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Salivary Bioscience Bulletin

SBB – Mapping the Health Implications of Elevated Salivary Uric Acid

Drop Date: November 2015

In This Drop: Salivary Uric Acid

Salivary Uric Acid With a strong serum-saliva correlation, regular monitoring of uric acid levels with saliva testing shows a strong potential when defining the status of this key biological marker, while also offering the option to efficiently study preventative health effects and combat what can eventually lead to debilitating chronic conditions.

Although serum uric acid functions as an antioxidant in certain conditions (extracellular milieu in soluble form), it also acts as a prooxidant and proinflammatory factor when inside the cell (under ischemic conditions). Uric acid is now believed to be an active participant in triggering both systemic inflammatory and immune responses, which are major pathophysiological events related to many forms of chronic noninfectious disorders such as obesity, hypertension, diabetes type II, kidney disease, chronic heart failure, cardiovascular disease as well as generalized atherosclerosis (Billiet 2014). These diseases become more prevalent as obesity and its complications become more of an epidemic. Luckily several of these conditions can be prevented or delayed by lifestyle interventions (Soukup 2012). Therefore, adding salivary uric acid to the panel of saliva test and monitoring this biomarker should be seriously considered.

The mechanism that connects high serum levels of uric acid to both oxidative damage and downstream health issues has not been fully elucidated, but a pronounced association between hyperuricemia and oxidative stress disease states. Currently, the transporters that move uric acid in and out of the cell (predicting the pro or anti-oxidant behavior) are URAT1, OAT4, and Glut9, but they have only been studied in select cell types, primarily kidney cells, to determine excretion pathways. As a prooxidant, high levels of serum uric acid propagates oxidative damage primarily to the lipids, while also producing oxidative stress through the downstream regulation of multiple major cellular pathways involved in inflammation and immune responses which creates system-wide effects.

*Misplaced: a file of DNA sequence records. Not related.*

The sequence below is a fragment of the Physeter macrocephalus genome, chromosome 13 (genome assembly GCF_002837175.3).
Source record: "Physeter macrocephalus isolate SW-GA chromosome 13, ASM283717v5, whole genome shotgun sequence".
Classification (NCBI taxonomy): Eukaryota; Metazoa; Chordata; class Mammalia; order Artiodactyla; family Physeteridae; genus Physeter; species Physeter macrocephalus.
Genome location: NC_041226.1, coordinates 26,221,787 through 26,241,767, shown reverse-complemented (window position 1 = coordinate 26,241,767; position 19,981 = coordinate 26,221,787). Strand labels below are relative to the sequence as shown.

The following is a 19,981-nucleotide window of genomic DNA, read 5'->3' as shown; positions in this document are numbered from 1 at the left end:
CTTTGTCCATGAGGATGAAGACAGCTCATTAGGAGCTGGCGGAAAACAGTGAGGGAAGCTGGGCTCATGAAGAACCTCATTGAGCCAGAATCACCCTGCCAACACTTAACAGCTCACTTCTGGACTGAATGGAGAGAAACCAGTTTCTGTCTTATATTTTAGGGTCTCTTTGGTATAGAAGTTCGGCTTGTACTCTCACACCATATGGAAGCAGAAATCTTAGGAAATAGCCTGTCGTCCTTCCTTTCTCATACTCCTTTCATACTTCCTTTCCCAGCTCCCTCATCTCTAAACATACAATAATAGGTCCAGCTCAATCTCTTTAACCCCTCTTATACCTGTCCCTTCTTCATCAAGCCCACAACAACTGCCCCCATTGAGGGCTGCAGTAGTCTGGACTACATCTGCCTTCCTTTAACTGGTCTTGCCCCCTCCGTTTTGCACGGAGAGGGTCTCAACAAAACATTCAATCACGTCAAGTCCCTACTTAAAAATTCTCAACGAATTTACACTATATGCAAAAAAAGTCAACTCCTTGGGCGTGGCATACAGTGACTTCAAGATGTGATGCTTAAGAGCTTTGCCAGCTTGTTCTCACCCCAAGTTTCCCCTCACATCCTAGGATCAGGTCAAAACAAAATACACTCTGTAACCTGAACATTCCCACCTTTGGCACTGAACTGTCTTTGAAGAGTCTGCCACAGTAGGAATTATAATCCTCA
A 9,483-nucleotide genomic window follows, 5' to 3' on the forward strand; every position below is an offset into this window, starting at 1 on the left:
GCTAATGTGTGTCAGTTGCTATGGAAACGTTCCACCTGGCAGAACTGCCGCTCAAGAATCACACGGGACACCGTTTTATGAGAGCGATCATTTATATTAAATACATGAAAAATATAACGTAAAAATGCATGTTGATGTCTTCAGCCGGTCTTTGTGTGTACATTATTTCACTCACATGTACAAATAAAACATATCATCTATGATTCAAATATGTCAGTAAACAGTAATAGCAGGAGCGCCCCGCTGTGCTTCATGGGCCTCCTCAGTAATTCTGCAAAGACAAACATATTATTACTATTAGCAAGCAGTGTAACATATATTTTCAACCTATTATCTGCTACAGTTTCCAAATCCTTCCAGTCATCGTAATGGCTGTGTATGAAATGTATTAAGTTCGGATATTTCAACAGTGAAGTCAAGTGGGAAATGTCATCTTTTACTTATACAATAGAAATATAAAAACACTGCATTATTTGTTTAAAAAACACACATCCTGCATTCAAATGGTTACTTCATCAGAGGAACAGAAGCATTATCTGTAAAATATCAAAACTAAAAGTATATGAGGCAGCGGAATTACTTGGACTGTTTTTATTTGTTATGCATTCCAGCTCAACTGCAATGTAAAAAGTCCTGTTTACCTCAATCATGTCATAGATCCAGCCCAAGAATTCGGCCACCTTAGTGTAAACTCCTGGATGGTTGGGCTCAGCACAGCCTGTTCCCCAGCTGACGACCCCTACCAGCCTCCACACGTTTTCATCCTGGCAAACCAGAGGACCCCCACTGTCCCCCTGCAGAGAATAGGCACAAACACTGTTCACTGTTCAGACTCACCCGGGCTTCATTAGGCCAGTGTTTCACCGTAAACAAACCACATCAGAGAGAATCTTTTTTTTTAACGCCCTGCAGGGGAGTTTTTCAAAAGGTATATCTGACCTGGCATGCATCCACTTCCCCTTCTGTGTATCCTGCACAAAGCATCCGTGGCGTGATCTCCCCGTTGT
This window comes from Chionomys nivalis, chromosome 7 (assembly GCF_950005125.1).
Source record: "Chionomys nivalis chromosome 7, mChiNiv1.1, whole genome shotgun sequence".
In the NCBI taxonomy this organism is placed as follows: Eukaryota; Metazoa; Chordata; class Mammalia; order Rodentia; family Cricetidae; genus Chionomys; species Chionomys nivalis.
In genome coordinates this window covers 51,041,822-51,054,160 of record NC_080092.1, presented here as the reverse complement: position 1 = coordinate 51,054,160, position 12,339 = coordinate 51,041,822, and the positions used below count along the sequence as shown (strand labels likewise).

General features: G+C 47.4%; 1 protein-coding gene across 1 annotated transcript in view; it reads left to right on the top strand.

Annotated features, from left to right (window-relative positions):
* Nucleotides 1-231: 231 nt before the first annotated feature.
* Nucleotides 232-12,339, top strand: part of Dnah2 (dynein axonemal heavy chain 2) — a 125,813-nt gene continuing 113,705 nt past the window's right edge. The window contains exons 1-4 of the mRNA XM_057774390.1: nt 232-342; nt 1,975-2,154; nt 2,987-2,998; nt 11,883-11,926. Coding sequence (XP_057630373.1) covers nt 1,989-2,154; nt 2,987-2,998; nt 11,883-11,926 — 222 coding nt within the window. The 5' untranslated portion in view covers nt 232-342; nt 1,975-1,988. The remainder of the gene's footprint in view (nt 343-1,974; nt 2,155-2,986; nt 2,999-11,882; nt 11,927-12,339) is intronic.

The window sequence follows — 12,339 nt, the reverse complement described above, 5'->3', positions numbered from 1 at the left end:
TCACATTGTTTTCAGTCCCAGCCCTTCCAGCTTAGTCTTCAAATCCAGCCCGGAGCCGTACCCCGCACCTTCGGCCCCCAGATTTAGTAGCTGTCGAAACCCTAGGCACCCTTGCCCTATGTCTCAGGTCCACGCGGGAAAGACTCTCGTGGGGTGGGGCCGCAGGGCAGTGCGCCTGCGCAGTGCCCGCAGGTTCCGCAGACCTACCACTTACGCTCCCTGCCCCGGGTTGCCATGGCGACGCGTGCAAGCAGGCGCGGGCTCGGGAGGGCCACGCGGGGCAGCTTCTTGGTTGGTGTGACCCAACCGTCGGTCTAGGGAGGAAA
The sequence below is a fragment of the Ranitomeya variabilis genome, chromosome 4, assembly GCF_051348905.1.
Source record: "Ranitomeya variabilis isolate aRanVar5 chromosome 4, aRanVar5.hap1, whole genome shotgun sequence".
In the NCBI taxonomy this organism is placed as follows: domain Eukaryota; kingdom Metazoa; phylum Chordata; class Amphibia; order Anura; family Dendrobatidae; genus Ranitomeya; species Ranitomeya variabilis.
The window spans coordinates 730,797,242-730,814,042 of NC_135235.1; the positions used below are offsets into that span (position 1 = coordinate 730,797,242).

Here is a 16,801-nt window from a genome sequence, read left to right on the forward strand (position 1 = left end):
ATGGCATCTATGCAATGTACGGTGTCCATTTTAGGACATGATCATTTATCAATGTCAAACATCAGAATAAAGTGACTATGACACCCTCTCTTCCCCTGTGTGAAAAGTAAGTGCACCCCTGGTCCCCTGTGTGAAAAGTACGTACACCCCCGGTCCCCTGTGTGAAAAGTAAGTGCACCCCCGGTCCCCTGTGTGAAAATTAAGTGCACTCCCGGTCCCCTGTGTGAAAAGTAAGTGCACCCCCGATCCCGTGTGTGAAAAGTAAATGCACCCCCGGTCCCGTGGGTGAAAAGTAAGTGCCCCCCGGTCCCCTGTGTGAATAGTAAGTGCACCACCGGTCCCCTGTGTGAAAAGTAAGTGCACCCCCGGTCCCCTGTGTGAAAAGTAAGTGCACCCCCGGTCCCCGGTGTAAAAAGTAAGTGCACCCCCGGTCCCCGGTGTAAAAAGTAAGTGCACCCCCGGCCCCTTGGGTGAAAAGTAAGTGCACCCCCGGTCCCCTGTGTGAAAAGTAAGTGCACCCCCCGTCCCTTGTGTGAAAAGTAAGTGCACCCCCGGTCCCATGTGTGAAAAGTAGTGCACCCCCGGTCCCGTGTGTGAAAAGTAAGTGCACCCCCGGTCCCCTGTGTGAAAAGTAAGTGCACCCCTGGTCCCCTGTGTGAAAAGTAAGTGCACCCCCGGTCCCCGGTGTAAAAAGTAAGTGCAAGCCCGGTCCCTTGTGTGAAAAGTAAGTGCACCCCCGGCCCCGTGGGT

Currently, serum uric acid is widely used as a diagnostic and prognostic factor for many multifactorial disorders, which may not be directly associated, but are still correlated to uric acid and have shown that uric acid measures are useful in observing, monitoring, making prognostic and therapeutic determinations for such disorders. From the clinical perspective, more studies need to be performed on the pathophysiology and clinical consequences of hyperuricemia, its resultant oxidative stress, and its impact on overall health.

An Evolution in Multi-System Stress Assessments?